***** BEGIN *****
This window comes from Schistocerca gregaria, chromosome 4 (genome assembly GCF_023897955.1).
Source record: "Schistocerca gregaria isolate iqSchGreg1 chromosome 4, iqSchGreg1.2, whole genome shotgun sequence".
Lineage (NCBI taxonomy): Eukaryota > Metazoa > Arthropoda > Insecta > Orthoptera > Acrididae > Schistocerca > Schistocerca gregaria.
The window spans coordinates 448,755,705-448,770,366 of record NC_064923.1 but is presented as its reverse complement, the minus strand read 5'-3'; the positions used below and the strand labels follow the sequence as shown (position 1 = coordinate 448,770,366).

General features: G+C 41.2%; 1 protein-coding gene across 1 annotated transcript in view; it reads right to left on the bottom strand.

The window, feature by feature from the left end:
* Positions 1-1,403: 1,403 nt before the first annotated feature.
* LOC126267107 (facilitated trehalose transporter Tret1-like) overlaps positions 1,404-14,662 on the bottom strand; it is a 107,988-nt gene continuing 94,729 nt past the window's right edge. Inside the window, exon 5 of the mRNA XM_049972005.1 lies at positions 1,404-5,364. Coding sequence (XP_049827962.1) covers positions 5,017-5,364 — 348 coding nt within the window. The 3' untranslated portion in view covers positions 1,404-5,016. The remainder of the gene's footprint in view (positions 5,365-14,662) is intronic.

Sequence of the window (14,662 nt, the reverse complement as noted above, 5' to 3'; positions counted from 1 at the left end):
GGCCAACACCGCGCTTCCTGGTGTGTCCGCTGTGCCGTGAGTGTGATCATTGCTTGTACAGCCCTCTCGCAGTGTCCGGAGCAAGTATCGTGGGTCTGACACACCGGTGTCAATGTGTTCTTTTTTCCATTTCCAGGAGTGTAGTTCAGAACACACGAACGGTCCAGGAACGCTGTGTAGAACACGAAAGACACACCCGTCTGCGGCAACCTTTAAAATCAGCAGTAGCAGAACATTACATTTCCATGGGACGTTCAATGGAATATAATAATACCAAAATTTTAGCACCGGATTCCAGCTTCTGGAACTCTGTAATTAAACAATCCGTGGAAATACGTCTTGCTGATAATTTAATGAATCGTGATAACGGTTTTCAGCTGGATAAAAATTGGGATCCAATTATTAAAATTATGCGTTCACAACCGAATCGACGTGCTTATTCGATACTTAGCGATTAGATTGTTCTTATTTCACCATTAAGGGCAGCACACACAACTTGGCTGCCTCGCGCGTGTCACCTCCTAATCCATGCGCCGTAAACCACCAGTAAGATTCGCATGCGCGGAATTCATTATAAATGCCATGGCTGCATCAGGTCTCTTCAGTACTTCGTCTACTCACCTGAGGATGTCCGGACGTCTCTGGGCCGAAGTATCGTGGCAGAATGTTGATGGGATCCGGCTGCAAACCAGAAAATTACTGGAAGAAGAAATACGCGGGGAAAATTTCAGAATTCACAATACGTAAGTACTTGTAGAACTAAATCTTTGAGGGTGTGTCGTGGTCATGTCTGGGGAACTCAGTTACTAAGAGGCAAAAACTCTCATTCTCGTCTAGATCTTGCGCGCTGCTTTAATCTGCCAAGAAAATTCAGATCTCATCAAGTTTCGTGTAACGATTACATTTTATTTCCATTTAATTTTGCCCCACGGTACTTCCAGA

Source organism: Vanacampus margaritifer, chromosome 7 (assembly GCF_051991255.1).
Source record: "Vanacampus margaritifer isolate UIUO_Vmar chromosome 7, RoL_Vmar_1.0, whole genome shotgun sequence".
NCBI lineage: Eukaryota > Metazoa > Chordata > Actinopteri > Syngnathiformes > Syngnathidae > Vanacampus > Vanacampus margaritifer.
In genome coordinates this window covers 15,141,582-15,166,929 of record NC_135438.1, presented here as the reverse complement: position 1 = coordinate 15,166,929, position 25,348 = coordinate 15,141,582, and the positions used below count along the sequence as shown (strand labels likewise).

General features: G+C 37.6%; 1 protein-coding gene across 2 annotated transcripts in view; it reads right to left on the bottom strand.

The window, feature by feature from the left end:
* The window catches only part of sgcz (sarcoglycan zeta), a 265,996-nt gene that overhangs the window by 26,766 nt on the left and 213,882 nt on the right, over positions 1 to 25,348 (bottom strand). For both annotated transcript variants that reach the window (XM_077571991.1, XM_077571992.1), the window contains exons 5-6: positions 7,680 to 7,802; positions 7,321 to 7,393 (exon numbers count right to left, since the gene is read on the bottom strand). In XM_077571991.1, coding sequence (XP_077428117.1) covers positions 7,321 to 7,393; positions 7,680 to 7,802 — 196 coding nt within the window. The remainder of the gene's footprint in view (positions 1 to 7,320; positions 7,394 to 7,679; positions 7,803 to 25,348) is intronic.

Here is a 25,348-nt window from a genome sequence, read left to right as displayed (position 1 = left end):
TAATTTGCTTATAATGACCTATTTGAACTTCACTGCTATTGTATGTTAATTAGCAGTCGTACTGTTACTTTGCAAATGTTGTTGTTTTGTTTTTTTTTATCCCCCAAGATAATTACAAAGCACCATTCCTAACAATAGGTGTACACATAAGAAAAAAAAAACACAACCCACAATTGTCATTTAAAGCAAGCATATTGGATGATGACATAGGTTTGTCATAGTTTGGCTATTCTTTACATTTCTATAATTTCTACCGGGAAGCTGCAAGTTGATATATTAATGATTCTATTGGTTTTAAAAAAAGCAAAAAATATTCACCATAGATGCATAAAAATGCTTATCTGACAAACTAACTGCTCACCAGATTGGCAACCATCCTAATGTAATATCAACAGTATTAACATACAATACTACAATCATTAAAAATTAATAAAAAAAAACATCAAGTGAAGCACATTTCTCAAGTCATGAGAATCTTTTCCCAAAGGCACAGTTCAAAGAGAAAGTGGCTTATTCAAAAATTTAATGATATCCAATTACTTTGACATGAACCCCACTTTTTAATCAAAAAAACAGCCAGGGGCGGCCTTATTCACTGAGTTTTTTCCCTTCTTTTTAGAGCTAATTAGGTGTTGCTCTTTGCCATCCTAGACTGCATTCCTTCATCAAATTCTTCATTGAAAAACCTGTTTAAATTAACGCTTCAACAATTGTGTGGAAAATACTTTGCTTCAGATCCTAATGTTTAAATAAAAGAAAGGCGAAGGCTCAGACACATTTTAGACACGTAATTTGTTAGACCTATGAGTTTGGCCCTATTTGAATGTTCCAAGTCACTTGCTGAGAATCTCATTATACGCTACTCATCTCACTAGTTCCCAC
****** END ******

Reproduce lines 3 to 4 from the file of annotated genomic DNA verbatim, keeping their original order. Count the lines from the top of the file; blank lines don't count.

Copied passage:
Lineage (NCBI taxonomy): Eukaryota > Metazoa > Arthropoda > Insecta > Orthoptera > Acrididae > Schistocerca > Schistocerca gregaria.
The window spans coordinates 448,755,705-448,770,366 of record NC_064923.1 but is presented as its reverse complement, the minus strand read 5'-3'; the positions used below and the strand labels follow the sequence as shown (position 1 = coordinate 448,770,366).